Apologies for the formatting - WSIWIG please please pleaseits 2011 for crying out loud, just spent 5mins putting spaces instead of tabs and its still looses formatting
  • bobbyp86
    Which model is that Corsair case at the end? Looks nice!!
  • bobbyp86
    aha it's the Obsidian 800D, better get saving :)
  • flaminggerbil
    Yet to have a PSU go pop on me (touch wood), great article though, very interesting.
    Wonder how long that 450w superflower could have kept running on full load.

    But glad I've always stuck with Corsair & Enermax.
  • silver565
    Corsair have been good to me. My 550vx is still going strong
    I only use the cheaper cooler master ones(something like this http://tinyurl.com/3wxcs3t) for my file server. No high drain, just a few HDDs.
  • Solitaire
    flaminggerbilYet to have a PSU go pop on me (touch wood), great article though, very interesting.Wonder how long that 450w superflower could have kept running on full load.But glad I've always stuck with Corsair & Enermax.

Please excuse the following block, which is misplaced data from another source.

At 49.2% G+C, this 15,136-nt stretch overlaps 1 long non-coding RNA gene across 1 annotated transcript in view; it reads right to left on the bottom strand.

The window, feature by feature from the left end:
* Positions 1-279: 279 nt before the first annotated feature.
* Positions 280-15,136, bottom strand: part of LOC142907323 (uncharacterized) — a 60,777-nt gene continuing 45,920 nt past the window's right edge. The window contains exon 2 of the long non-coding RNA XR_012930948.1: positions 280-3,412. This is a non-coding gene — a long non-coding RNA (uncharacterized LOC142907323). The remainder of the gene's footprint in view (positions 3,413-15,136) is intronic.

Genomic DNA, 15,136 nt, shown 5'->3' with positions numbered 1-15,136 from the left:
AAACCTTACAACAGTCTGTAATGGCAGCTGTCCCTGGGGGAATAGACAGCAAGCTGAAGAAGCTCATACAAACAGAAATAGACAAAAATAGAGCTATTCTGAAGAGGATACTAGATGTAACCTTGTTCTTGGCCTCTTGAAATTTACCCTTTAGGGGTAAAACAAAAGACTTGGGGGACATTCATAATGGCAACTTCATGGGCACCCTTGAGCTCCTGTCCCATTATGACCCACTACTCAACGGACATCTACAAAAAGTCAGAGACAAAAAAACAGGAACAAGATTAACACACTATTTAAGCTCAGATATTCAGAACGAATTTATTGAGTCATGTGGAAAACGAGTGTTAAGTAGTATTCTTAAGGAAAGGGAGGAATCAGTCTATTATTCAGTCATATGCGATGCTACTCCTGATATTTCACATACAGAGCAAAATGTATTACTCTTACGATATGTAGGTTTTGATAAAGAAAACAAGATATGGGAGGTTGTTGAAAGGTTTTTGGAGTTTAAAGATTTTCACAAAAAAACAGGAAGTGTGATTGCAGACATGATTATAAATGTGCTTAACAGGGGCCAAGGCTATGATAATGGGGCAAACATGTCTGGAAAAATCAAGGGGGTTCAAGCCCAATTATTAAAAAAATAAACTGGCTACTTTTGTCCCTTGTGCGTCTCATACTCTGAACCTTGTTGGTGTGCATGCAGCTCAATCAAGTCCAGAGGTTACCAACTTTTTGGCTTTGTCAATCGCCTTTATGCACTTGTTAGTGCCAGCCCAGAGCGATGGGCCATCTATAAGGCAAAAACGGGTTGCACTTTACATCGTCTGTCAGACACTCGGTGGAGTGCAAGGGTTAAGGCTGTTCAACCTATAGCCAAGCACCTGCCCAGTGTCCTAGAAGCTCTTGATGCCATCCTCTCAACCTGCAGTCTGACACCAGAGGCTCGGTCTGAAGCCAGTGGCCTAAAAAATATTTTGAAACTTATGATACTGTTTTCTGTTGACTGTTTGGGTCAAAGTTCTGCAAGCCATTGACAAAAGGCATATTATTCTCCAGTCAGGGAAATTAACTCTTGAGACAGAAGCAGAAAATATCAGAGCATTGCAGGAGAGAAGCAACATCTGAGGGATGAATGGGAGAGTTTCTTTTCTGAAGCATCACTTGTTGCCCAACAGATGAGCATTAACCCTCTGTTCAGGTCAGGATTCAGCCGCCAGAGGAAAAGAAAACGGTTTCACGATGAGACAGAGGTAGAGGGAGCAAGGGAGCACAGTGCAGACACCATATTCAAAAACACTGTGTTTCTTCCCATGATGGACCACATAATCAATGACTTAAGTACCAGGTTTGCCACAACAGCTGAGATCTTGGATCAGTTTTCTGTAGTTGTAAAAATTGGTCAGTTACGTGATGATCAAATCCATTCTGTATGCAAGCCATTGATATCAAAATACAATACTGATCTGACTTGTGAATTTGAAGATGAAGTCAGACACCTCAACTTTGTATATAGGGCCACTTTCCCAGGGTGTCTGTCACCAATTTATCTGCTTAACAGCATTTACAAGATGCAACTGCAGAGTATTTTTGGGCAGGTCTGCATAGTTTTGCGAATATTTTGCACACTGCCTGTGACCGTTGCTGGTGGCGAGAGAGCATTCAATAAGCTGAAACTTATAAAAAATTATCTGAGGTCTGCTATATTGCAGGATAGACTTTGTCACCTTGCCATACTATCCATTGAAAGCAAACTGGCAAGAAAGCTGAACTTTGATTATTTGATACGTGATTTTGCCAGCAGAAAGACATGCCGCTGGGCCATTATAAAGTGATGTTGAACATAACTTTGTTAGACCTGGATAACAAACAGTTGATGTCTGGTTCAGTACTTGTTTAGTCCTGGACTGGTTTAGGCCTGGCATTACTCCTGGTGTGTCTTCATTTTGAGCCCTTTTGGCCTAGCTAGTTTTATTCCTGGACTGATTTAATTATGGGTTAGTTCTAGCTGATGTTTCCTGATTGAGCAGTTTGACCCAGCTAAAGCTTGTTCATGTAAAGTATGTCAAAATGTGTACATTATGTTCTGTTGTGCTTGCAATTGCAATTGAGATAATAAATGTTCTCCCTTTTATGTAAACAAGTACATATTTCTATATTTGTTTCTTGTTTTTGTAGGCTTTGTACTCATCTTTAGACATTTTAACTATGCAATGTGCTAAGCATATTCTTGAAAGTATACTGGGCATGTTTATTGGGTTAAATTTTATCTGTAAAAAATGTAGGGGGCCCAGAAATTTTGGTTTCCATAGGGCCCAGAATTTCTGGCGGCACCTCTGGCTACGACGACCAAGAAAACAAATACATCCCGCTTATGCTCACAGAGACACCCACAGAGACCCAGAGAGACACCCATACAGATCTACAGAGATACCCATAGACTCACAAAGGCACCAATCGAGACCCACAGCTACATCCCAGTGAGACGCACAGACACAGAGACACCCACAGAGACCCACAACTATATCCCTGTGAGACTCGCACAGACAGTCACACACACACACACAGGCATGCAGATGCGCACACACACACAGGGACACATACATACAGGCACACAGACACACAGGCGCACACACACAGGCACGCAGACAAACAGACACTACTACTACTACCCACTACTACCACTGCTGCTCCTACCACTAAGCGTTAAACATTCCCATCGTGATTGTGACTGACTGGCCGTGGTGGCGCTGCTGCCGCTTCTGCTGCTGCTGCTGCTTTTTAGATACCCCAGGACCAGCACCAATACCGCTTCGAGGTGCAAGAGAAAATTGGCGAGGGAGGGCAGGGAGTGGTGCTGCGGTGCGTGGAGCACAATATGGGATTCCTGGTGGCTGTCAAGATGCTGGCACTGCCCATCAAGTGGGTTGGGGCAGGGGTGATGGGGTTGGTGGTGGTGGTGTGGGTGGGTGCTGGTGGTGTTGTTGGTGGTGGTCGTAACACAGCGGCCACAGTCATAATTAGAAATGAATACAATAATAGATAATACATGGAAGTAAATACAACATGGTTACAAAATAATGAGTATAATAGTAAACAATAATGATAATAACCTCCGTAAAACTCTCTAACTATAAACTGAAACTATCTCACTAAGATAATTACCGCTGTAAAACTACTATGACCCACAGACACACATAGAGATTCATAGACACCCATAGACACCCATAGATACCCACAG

A long time, although its overall lifetime would likely have been shortened running it at 110% load for extended periods. Their last two generations have been fantastic, just wish you could actually get them that cheap in Europe! :p

    And saying all current-gen quads use the same amount of power is just silly Toms! The top-end Phenoms can creep past 130W at full speed, but the i5-2500k uses barely half as much, not 125W!
  • shanky887614
    i had a 600watt winpower supply

    it ran fine for 4 years

    then there was an electronic whine coming from it under load it frove me crazy

    it was a 5 or 600 watt i beleive i know a core 2 duo and hd 4670 cant draw that much power

    could get a decent brand one at a local shop so had to go for a gigabyte 550 (450 watt continuos power supply)

    im not kidding ive had quiter hair dryers!!!!